Business With Purpose
Committed to putting the Barossa on the world stage
The Louise – the birthplace of the Luxury Lodges collaboration – was founded in 2005 by Jim and Helen Carreker, who set out to build a destination restaurant and lodge that was deeply connected to the Barossa region, its producers and the environment.
They created Appellation, one of Australia’s premier restaurants, in what is recognised as one of the world’s leading wine and food regions. The ethos always concentrated on sourcing the highest quality, naturally grown, local ingredients.
The Louise’s philosophy of ‘committed luxury’ is centred on a vision of developing and supporting The Barossa region of South Australia as an international culinary tourism destination.
This approach was a natural fit for Baillie Lodges, which purchased the property in 2021 and has re-opened it after a multi-million-dollar refurbishment, stamping the Baillie Lodges imprimatur on its 15 luxury suites and its renowned dining experiences.
“Key to Baillie Lodges’ operations is an active engagement with local communities through supplier relationships, supporting local charities and providing employment opportunities. This is especially important at The Louise, which is centred in a very supportive, creative and close-knit community,” said The Louise General Manager Sonya Smith.
“We’ve embraced the Carrekers’ belief that The Louise exists to add value for our guests, employees, our local community and to the sustainable environment of the planet.”
Environmental, cultural and economic sustainability of a region
This commitment to environmental and community sustainability in its broadest sense informs everything at The Louise.
The Barossa’s German early settlers established food and wine traditions - and a resourcefulness - that inspire The Louise’s culinary practices today.
Around 85 per cent of the food and wine on the Appellation menu comes from within South Australia – and the majority of that from within 30km of the kitchen door, including seasonal fruits and vegetables from the restaurant’s own kitchen garden. This focus on ‘local local local’ not only reduces carbon emissions but pro-vides reliable and significant income for local growers, producers and family-owned businesses.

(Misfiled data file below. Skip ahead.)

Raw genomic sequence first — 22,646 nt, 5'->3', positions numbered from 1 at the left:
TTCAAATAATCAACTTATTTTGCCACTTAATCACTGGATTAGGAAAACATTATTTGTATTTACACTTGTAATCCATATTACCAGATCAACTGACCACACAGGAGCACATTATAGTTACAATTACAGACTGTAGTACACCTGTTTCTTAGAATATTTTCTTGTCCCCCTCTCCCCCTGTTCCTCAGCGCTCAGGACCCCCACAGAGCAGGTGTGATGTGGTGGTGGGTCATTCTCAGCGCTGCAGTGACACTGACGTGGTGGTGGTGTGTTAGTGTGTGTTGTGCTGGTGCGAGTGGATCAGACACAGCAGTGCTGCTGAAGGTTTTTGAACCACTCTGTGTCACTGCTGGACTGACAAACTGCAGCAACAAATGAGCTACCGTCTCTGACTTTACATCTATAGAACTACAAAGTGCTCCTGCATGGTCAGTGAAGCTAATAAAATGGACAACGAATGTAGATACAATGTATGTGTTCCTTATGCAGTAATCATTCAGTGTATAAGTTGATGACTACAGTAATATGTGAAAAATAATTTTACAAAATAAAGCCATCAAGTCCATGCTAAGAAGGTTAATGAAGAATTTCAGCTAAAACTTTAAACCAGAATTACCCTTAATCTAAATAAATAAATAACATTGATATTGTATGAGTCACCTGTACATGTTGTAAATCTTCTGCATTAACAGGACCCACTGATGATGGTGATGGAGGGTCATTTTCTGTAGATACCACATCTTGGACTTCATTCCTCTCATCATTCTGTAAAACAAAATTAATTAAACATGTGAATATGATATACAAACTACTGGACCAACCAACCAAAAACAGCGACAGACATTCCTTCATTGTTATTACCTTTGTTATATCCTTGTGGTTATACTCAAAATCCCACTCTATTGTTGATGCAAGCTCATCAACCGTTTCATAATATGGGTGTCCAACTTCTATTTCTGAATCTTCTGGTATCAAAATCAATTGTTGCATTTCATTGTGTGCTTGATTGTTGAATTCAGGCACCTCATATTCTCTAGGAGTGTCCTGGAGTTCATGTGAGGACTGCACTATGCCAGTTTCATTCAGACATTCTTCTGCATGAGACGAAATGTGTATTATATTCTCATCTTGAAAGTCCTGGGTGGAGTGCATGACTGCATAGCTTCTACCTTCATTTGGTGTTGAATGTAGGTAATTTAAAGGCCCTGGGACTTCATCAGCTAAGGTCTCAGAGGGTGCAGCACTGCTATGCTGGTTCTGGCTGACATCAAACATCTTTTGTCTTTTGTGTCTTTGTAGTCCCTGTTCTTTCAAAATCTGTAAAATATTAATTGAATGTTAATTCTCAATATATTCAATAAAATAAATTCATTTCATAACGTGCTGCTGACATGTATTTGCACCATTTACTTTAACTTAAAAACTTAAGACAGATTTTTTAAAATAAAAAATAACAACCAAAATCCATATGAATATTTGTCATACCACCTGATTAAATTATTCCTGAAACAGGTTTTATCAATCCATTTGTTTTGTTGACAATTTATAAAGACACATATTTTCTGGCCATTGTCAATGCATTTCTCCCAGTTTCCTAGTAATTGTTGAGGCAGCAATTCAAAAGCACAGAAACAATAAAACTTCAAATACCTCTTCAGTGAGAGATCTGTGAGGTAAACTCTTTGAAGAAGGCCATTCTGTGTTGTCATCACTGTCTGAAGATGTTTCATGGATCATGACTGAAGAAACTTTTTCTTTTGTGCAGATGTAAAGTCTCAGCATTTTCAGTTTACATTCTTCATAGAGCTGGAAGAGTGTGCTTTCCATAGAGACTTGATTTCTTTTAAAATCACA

“Breakfast might include a sourdough crumpet from Mehl bakery, topped with hon-ey produced by students at Nurioopta High School. We have great relationships with dozens of local purveyors, including cheese and chocolate makers, meat producers, the best produce growers… and the Contour bar features limited releases from local up-and-coming winemakers,” said Sonya Smith.
“The experience of tasting all this wonderful food and wine sourced completely locally helps our guests to connect with the living culture of the Barossa.”
All produce is non-GMO and from producers practising traditional, sustainable green methods of farming, drawing particularly from organic or biodynamic meth-ods.
The Appellation culinary team smoke their own fish, forage for wild greens and pick-le the excess harvest from the kitchen garden. They bake sourdough bread using locally milled flour – and even carbonate their own rainwater.
Virtually nothing is wasted: whole beasts are broken down to provide fine cuts, smallgoods, stocks and sauces. All wet waste from the kitchen is composted and converted to rich fertiliser for the kitchen garden, which in turn provides the highest quality produce for the table, at its peak nutritional ripeness.
Baillie Lodges – in keeping with its approach to art and design at other properties – is continuing The Louise’ tradition of supporting local artists, commissioning works from the JamFactory and local artists such as Emma Hack, Renee De Saxe and Janelle Amos, which take centre stage in guest areas.
Meaningful connection to community
While a key focus is on exposing guests to authentic regional flavours, the ‘committed luxury’ principle extends beyond the kitchen and borders of the property. Guests are actively encouraged to connect with the local environment, producers and artisans through delightful experiences such as breakfasting with wild kangaroos, meeting boutique and start-up winemakers, and hiking or cycling through native bushland.
With roots firmly embedded in the local community, The Louise is a significant contributor to the thriving Barossa community, economy and natural habitat.
Other sustainability initiatives (Our mandatories):
- South Australia is the driest state in the driest continent in the world. Water conservation and recycling is an imperative for all who live there. The Louise is invested in a world-class water management system, centred on rainwater catchment and recycling.
- Water served at The Louise is filtered, collected rainwater. For sparkling water, the restaurant carbonates the filtered rainwater, not relying on imported bottled water, thus reducing landfill and carbon emissions.
- A waste water treatment plant has been installed to recycle all waste water from the property to maintain the grounds and gardens, which have been landscaped almost exclusively with indigenous plants. All irrigation is subsurface and virtually eliminates water wastage.
- There are no more plastic straws at The Louise. Reusable stainless-steel straws have been introduced across the entire property.
- Paper and glass recycling is practised throughout the property.
- The Louise employs 45 members of the local community. It also actively supports business associates such as the Barossa Wine Show, the Marananga Wine Show, and Seppeltsfield Road Business Alliance.
- As a further way to help ensure the economic sustainability of the region, The Louise has a stated policy of working exclusively with local builders and tradespeople, and of recruiting lodge staff from the region as a first preference.
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